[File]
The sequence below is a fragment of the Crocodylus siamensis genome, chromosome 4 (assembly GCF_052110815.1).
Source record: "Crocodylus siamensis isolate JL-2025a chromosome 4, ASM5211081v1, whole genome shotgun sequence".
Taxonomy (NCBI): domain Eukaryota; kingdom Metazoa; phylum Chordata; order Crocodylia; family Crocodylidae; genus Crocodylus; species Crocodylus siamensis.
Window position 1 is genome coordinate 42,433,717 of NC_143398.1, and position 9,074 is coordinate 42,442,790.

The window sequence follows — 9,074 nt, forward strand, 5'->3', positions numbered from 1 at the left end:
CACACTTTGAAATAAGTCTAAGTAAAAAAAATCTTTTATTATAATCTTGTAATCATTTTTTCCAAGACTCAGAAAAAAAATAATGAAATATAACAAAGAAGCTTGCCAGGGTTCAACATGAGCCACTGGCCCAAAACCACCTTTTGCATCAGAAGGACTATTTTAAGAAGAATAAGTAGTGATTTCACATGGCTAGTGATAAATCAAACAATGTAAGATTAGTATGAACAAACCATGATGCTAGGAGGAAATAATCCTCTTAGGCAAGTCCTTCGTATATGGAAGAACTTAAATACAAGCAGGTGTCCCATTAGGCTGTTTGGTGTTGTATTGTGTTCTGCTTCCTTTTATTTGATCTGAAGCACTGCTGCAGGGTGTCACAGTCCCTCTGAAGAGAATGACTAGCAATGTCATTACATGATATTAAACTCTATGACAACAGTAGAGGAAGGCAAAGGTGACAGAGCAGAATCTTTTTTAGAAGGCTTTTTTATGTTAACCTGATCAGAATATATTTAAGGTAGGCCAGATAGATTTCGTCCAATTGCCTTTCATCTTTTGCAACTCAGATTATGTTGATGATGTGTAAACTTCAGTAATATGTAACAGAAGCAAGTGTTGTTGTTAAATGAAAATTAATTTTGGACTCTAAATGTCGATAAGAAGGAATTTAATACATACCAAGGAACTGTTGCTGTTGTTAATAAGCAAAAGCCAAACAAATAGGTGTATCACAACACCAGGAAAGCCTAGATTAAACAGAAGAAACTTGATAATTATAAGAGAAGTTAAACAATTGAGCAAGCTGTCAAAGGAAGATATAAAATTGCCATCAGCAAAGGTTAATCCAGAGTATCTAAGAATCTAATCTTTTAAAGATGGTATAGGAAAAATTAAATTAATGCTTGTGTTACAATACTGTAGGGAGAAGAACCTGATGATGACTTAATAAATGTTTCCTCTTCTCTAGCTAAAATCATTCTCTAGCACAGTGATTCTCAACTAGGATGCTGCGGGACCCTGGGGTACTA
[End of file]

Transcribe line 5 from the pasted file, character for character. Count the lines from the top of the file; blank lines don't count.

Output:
The window sequence follows — 9,074 nt, forward strand, 5'->3', positions numbered from 1 at the left end: